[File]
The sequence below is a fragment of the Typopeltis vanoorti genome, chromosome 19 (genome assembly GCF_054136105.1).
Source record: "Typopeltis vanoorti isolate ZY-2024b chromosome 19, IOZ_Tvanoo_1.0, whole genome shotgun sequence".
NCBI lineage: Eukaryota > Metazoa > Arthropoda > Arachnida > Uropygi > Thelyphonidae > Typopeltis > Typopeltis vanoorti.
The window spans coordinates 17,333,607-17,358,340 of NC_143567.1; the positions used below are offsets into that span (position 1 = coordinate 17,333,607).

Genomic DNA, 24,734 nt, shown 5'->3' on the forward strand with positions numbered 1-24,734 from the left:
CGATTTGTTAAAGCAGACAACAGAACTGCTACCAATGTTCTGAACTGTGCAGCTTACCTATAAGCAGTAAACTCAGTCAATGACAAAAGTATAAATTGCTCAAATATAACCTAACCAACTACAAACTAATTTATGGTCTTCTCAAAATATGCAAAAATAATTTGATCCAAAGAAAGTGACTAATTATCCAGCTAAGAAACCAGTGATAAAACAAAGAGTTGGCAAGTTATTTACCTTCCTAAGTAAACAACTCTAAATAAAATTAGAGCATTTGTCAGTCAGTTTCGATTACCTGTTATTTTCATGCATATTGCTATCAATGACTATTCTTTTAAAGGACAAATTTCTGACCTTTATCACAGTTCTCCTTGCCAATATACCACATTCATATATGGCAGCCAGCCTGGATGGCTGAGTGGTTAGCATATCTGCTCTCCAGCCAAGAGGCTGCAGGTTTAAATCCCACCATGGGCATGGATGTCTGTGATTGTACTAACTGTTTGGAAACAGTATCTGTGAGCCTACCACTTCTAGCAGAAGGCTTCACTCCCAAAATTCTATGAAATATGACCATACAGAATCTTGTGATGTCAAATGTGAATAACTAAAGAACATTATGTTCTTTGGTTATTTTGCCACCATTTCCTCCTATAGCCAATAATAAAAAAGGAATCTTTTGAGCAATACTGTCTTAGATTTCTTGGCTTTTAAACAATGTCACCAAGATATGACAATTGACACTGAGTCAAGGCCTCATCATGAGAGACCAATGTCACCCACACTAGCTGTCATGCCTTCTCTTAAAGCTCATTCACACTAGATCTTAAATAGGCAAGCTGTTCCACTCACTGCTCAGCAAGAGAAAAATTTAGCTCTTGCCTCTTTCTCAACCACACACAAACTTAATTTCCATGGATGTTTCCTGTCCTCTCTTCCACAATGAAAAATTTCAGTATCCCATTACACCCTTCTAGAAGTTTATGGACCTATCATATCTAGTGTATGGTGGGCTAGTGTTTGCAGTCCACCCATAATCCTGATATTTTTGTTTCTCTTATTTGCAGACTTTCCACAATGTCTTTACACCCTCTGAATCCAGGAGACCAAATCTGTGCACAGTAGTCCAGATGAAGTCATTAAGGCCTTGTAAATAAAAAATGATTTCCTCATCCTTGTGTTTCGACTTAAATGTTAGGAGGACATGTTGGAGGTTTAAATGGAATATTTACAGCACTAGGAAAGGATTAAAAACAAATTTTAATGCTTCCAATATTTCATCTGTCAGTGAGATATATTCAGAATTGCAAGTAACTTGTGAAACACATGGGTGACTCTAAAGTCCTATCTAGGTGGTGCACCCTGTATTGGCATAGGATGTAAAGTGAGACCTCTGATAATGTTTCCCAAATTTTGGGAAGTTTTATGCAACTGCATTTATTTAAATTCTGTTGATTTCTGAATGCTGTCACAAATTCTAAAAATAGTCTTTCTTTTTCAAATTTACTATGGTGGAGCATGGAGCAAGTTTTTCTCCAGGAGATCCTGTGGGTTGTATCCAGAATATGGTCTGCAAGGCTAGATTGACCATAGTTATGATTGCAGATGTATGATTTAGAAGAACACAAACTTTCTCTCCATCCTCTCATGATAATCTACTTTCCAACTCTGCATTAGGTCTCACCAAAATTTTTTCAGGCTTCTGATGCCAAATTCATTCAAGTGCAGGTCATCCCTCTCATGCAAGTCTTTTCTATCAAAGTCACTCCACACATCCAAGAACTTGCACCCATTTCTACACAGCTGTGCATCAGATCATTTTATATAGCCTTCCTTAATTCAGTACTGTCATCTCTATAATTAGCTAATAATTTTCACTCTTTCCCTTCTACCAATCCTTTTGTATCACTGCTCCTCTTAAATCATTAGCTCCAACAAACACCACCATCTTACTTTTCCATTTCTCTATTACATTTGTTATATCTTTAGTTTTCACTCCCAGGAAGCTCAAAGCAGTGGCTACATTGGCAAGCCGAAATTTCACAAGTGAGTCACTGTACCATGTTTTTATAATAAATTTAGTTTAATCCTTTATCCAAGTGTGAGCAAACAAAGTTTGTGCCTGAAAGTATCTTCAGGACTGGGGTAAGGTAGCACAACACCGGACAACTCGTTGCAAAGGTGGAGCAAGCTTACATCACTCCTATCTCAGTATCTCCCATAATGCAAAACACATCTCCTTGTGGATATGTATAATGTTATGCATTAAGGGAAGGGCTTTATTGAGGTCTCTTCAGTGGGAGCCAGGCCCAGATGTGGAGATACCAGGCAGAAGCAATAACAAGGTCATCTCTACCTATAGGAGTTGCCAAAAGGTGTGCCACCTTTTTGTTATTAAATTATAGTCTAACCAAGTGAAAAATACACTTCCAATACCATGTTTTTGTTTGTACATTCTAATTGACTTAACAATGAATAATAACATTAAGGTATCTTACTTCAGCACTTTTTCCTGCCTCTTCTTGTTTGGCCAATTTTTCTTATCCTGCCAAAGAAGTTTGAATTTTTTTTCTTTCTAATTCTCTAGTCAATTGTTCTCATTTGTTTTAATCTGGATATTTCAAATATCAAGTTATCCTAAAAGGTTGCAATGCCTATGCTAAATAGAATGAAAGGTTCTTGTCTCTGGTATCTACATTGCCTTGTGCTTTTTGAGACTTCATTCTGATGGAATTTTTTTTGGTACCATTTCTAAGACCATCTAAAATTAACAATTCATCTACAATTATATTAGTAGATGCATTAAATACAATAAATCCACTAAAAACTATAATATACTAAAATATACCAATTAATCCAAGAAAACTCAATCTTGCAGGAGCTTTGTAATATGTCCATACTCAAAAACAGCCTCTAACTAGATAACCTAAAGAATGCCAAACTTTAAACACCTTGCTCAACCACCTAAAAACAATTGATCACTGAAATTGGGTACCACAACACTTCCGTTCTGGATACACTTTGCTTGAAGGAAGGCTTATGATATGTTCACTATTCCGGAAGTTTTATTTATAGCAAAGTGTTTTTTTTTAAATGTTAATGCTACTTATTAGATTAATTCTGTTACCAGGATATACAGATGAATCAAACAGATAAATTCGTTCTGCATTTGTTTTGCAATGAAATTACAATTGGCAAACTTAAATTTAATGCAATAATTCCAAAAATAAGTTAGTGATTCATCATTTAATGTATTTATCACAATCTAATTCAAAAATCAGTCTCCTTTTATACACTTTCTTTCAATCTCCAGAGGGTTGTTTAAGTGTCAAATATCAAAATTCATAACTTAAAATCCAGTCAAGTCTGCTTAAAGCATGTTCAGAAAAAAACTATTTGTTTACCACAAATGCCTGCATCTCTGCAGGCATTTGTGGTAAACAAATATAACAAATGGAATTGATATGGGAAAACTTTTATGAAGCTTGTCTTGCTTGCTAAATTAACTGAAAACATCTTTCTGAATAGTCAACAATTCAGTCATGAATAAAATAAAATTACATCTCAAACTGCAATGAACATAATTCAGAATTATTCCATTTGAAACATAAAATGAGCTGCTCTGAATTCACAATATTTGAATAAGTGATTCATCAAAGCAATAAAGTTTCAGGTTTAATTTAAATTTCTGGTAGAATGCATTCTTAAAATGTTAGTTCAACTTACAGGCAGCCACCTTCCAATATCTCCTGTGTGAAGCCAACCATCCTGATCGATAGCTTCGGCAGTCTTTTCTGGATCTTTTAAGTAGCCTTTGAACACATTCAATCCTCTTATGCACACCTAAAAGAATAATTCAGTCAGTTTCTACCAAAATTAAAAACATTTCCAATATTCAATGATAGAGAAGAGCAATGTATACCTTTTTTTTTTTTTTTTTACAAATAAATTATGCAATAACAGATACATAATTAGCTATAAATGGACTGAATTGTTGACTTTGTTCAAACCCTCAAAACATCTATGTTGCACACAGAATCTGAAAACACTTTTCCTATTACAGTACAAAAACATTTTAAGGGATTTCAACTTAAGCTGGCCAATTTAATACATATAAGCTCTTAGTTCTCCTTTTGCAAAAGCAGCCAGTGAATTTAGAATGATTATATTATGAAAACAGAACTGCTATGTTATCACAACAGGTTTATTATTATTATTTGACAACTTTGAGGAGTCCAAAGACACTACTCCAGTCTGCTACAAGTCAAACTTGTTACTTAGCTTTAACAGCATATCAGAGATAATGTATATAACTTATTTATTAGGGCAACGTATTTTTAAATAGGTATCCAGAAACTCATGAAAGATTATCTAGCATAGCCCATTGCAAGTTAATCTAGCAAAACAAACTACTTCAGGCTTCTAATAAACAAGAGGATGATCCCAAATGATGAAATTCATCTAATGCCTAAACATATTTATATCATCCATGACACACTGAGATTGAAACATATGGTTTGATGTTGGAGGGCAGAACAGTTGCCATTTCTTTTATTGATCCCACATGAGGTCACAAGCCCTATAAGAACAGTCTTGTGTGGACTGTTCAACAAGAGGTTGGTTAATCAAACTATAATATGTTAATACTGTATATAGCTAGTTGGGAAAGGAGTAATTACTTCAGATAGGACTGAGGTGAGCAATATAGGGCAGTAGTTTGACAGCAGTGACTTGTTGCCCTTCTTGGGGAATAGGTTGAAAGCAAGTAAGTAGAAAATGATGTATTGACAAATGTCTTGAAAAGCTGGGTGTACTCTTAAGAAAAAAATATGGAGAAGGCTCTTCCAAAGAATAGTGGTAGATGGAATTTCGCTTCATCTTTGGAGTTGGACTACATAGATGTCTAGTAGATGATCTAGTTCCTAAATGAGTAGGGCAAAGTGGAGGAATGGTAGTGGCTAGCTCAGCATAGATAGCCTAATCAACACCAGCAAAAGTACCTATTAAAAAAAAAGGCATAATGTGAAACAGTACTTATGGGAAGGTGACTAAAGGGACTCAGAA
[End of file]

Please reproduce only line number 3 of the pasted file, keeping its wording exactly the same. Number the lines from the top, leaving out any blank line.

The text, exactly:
NCBI lineage: Eukaryota > Metazoa > Arthropoda > Arachnida > Uropygi > Thelyphonidae > Typopeltis > Typopeltis vanoorti.